Life is a series of neatly compartmentalized blocks of work, family, hobbies . . . Wait, hold on a sec <insert laughter of insanity> Sorry. We all know what a load of crud that is. Oh, the blocks are there! Work, family . . . we all have our unique building blocks that make up our lives. Mine include (in no particular order): the Day Job, the Hubby, the Kiddo, the Never Clean Enough House, and of course the UNTMM (Unfinished Novels That Mock Me). There are also 142 other Hobbies that come and go as the weather changes or thoughts pop into my head.
There are moments I can pretend are compartmentalized–rare moments when I’m focused on one and only one of these things. Those are the most precious moments . . . which last briefly when another block intrudes. I guess they’re really more like blobs than blocks. Blobs that are constantly changing shape and overlapping the other blobs that make up my never really neatly compartmentalized life.
As a writer, I should be spending as much time as possible writing. That part of my life is incredibly important to me and to be a writer, one must write. But it’s so incredibly hard to squeeze out those words after a long day of work, followed by family time, followed by getting ready to do it all again the next day.
To date, my completed works are all short stories and flash fiction. I’ve told people (and myself) that I’ve focused on short fiction because I love the medium. It’s true that I do love short fiction, but the second half of that truth is that short stories are easier to finish. Since they require less time, I can actually attain and savor that sense of completion. (I did complete a novel once many years ago, but it’s a piece of crud that will never see the light of day. I call it my practice novel. I also call it the Novel of Catharsis since I wrote it immediately after my last bad breakup pre-Hubby and it is loosely about all jerky ex-boyfriends I’ve had. Seriously – it will never see the light of day. In fact, I should probably just go ahead and delete it from my hard drive right now . . .)
But here I am writing during a time that I specifically blocked out and scheduled for myself. It’s a rare day where I have off from the Day Job, but the Kiddo is in school and the Hubby is at work. Yes, I have errands and other household things to do, but I specifically scheduled this time to write this.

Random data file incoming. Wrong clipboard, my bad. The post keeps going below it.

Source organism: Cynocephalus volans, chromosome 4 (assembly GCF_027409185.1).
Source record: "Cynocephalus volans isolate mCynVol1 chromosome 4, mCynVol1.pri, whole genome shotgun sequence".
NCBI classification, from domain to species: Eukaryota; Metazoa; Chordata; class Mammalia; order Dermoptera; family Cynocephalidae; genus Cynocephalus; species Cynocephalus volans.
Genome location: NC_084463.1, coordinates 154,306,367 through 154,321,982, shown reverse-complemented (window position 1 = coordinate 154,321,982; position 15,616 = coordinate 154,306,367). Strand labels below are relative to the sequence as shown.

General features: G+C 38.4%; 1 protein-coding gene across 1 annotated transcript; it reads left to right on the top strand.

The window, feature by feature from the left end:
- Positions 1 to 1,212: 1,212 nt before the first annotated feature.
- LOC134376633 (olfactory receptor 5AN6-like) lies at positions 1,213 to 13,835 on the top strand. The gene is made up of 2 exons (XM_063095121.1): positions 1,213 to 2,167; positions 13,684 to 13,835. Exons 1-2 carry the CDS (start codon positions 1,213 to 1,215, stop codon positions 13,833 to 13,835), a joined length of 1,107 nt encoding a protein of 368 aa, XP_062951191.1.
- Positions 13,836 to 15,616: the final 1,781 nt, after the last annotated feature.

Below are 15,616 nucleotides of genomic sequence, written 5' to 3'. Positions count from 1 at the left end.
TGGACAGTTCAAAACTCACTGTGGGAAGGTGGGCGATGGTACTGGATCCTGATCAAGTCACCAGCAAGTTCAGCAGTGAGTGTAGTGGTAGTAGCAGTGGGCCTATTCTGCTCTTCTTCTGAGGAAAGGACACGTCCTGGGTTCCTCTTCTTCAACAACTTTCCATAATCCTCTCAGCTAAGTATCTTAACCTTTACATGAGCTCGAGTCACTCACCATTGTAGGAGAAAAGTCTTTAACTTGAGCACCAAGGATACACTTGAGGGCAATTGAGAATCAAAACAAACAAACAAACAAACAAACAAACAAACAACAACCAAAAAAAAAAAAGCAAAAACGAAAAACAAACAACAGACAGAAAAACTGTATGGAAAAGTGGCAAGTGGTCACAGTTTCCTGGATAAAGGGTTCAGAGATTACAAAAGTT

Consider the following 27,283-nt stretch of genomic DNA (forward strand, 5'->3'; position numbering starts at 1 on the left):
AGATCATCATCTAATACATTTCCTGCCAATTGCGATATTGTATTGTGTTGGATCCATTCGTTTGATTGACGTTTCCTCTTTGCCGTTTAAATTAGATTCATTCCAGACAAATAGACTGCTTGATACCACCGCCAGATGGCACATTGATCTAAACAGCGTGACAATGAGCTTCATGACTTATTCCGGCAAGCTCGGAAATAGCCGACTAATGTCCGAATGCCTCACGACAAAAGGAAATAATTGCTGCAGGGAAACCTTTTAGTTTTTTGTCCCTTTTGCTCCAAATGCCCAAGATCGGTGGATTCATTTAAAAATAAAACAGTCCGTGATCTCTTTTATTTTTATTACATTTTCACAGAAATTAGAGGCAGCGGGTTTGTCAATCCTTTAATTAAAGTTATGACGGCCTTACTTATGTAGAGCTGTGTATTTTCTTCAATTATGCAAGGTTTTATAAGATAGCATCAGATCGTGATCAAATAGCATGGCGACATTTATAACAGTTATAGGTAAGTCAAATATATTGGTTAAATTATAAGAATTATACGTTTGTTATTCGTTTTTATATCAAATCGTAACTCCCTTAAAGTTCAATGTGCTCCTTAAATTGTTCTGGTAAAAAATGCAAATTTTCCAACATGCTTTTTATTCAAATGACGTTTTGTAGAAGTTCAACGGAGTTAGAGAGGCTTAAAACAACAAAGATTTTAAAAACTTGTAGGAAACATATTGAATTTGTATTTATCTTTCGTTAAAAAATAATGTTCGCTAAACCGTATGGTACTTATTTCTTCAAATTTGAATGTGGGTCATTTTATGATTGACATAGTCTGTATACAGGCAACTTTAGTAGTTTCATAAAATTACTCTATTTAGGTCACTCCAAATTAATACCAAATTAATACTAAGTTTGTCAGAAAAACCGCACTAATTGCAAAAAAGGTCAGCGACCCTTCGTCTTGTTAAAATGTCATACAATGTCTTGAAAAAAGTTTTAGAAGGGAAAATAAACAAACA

It’s part of getting back and building up the habit of writing. While ideas and snippets come to me at any time, and I have mechanisms in place to take notes no matter where I am (primarily with EverNote on my phone), to really get some meat written, I need chunks of no less than a half hour at a time.
And I can schedule them. I can block out that time.
Luckily, today’s block is when no one else is in the house. I’m not expecting anyone and it’s rare that we get random solicitors. The TV is off. There’s no background music. My phone is on silent and plugged in far away where I can’t see it (the school can call my Hubby, too, if there really is that rare emergency with the Kiddo). My email program is off. The internet is . . . well . . . I’m writing this in Google Drive, so I have one browser with one tab open and I’m pretending that the internet is off. What if I need to look something up? I’ll insert a placeholder and come back to it during a time I designate as “research” time.
I even went as far as turning off my second monitor.
Guess what happened? I just checked and in less than ten minutes, I wrote 350 words. Distraction free!
I’m going to have to schedule more time like this to get more bulk words written. I’m not always going to be able to do it when no one is home, but I can do it when the Hubby is known to be in another room watching football.
Scheduling time for our own work is probably one of the most powerful (and FREE!) tools we have in our Arsenal of Awesomeness. I have been doing it at the Day Job for years. Time management professionals and even neuroscientists generally are in agreement that focusing on one thing at a time, not multi-tasking, is the most effective way to get things done. (If you have any interest in the brain, then read or listen to “Brain Myths Exploded: Lessons from Neuroscience.” There’s a whole chapter that debunks the myth of multitasking.)
Last week, I was in a conversation with a much younger colleague. We were generally lamenting the ridiculous quantities of work to do and he further complained: “I’m invited to too many meetings and have no time to do my own work!” After gently suggesting that he say “No” to some of the meetings (for some reason, that never goes over well — a LOT of people still have trouble saying “No”), I told him to do what I do. Block off time for his work on his own calendar. People will see that he’s busy and if they really need him at the meeting, they’ll schedule around it.
Writing is work, too, and it takes time. By raising it to the level of importance where we schedule time on our calendars for it, we are demonstrating that it’s a serious block of our lives. I have always had a lot of things going on in my life at any given time and when people ask how I get it all done my response has always been that we make time for the things that are important to us. (Then I feel terrible that none of my novels in progress are anywhere near completion . . . but that’s another blog for another day . . .)
We do have the ability to compartmentalize our lives somewhat. With some tools at our disposal (a calendar, the ability to turn devices ‘off’), and some good old-fashioned will power, we can wholly devote ourselves to one block at a time. Ensuring that writing is a significant block, with dedicated time, is my plan for 2018.